contract law utah

Waiver of Consequential Damages

March 28, 2021 5:00 am Published by |

Construction agreements can be lengthy. They often include terms covering everything from logistics for working on the project site to complicated provisions regarding intellectual property. Many provisions in a construction agreement deal with risk and who is going to pay for damage claims if or when they occur. 

Because the waiver of consequential damages can significantly control the amount of damages for which a contractor is assuming risk and greatly limit the owner’s ability to recoup many damages, it is arguably the most important provision in a construction contract. Therefore, it is essential for contractors and owners to carefully consider the waiver of consequential damages before entering into any construction agreement. 

What are Consequential Damages?

Generally, when the contactor has breached the construction agreement, the owner will have direct losses (e.g., cost to fix the work) and will have other indirect or consequential losses (e.g., lost revenue incurred during project down time). Whether or not a loss is consequential or direct is determined by state law, and unfortunately, there is no uniform approach among the state cases and statutes. What is a consequential loss to one judge may be a direct loss to another judge evaluating similar facts.  

Historical Inclusion of Waiver of Consequential Damages 

For the last 20 years, the most widely used construction general conditions (the AIA A201) have included a broad waiver of consequential damages where the owner waives its right to claim lost profits or loss of use damages caused by the contractor’s failure to perform. Contractors argue the AIA document’s approach is equitable because contractors’ fees are not sufficient enough to allow them to assume the risk of millions in lost owner profits if an unexpected event were to occur and the owner was damaged by delayed or defective contractor work.  On the other hand, owners argue against this provision, noting that if a contractor fails to honor the agreement, the contractor should be responsible for all losses, including direct and consequential damages.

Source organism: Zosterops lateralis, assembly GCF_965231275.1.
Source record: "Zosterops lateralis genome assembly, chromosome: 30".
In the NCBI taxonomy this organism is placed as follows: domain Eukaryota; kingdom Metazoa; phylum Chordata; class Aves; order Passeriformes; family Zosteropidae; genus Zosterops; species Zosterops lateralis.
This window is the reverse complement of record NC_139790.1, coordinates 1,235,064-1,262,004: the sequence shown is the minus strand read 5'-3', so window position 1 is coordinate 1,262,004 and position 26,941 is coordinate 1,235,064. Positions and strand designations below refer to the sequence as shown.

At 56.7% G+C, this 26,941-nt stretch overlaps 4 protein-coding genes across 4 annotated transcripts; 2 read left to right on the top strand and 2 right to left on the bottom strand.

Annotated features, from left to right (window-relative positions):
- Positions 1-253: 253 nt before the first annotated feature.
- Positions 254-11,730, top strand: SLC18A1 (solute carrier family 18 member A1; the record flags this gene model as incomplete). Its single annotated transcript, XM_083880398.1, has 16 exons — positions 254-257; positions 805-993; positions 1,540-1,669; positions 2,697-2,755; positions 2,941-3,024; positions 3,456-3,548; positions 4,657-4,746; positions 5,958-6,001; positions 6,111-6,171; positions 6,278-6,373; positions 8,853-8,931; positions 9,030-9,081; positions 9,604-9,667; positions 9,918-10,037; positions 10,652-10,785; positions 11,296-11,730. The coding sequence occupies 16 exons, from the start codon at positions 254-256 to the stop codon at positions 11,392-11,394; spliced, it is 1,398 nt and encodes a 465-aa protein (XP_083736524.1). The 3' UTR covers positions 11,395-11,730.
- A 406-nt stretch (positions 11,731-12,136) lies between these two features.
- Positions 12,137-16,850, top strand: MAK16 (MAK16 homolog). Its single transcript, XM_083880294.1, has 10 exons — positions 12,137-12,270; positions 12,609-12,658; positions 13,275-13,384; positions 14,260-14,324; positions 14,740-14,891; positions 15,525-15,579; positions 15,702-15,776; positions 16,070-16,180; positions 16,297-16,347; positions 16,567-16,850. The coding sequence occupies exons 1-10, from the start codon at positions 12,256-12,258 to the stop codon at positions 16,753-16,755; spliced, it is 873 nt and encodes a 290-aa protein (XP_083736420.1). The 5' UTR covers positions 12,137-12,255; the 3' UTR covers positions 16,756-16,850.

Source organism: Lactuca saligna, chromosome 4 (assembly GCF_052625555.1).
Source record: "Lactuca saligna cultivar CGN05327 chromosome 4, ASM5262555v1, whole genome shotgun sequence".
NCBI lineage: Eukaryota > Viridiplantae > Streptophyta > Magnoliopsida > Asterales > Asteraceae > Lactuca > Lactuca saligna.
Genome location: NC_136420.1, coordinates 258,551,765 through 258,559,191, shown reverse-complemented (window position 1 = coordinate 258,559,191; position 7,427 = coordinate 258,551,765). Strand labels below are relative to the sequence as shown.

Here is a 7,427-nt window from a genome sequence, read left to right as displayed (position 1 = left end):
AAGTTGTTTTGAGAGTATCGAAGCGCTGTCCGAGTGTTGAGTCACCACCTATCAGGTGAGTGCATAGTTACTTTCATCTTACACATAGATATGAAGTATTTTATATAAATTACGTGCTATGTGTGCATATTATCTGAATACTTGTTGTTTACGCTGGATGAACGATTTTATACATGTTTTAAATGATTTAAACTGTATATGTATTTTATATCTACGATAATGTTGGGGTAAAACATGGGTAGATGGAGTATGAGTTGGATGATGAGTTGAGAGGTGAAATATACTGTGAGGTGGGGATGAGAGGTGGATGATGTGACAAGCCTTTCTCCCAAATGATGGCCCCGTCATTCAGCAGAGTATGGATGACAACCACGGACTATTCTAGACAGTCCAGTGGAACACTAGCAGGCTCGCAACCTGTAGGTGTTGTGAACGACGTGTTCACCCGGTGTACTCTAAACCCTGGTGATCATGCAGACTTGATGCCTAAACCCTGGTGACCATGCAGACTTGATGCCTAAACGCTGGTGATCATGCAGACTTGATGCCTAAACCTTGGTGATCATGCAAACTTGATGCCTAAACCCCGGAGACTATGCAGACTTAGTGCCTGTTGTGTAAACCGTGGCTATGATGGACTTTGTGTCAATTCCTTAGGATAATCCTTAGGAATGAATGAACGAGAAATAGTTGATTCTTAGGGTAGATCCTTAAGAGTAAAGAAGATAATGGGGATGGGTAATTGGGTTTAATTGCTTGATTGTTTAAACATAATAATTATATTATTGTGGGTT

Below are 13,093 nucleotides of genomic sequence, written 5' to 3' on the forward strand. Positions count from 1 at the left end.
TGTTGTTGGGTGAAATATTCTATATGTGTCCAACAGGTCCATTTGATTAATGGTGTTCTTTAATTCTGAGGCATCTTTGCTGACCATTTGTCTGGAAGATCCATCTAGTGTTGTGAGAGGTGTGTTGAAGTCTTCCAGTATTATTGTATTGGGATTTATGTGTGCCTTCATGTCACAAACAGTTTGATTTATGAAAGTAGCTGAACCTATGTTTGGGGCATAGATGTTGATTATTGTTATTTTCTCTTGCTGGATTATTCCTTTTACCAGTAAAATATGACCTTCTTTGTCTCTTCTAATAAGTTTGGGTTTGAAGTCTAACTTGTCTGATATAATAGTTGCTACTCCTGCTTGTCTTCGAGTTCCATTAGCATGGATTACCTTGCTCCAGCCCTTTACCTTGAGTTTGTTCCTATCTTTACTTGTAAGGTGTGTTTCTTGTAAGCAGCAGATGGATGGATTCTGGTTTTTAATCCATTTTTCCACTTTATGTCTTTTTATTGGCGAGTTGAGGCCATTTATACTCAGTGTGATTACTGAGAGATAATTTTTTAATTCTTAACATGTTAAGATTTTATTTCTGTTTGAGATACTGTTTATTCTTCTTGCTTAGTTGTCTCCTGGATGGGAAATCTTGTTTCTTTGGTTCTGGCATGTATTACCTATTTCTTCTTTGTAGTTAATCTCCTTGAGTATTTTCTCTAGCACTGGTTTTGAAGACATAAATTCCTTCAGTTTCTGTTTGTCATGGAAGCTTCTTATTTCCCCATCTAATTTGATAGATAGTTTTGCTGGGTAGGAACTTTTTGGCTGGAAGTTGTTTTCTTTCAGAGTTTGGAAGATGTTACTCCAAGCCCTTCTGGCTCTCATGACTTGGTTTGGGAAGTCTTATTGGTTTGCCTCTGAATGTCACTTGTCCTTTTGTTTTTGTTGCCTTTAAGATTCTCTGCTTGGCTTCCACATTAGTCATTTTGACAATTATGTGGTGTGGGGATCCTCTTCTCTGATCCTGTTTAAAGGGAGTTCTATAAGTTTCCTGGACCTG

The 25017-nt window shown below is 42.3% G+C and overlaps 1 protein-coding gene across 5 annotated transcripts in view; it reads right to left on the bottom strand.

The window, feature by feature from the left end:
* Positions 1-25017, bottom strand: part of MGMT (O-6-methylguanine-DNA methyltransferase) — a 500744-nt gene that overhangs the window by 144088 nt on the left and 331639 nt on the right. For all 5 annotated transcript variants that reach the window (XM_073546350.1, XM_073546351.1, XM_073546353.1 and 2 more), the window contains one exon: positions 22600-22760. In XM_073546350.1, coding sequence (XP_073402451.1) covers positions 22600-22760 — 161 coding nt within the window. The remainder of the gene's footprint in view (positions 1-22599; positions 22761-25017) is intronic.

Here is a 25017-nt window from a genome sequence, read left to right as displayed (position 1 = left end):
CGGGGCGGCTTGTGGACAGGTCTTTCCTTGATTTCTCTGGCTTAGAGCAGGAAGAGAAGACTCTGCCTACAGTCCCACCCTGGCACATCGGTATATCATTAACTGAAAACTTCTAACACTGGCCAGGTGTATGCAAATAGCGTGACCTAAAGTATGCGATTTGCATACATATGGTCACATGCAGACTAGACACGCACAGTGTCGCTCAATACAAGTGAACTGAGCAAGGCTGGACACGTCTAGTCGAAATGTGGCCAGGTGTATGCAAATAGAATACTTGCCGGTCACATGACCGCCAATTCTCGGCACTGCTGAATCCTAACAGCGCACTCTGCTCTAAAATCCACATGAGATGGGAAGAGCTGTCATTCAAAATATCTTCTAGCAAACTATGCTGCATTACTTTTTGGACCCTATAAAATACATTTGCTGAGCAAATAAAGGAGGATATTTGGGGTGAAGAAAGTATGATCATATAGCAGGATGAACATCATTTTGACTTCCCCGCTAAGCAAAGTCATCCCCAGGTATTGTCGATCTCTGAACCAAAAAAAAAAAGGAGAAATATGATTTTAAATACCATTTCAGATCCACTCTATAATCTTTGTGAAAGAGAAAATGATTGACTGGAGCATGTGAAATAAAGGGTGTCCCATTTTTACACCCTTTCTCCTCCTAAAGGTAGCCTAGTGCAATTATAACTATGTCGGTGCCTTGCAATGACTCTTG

Modern Treatment – Proposed Owner Carve-Outs

Recently, many owners and their counsel have started proposing carve-outs to the waiver of consequential damages during contract negotiation. Owners say they will agree to the waiver of consequential damages, but not in connection with claims asserted against the contractor based on the contractor’s promises to indemnify in the agreement, the contractor’s gross negligence or willful misconduct, the contractor’s failure to pay taxes or liens, or the contractor’s breaches of the provisions relating to intellectual property and confidentiality. Some owners even try to limit the waiver of consequential damages so it does not apply to claims arising from breaches of warranty.  

Agreeing to pay consequential damages for a narrow group of claims like those arising out of failure to satisfy liens or pay taxes (and arguably even claims arising from breach of confidentiality or intellectual property agreements) is tolerable because a contractor has more control over whether those claims occur (and the consequential damages flowing from those clams would presumably be less). Contractor delays and mistakes, however, including those leading to accidents or defective work, are more difficult to control.  

Proposed Compromises

In recent contracts, some owners have agreed to broadly waive consequential damages, but not for claims covered by insurance. Contractors can significantly control their risk, of course, by agreeing to limit recoverable consequential damages to those that are otherwise covered by insurance.

Detailed compromises vis-à-vis the waiver of consequential damages are likely to be commonplace in future construction agreements. Contractors and owners’ counsel are becoming increasingly wary of the risks assumed and transferred in the waiver of consequential damages, and have recognized its importance. Indeed, many counselors believe it is the most important provision, requiring a great deal of attention from all parties

Comments are closed here.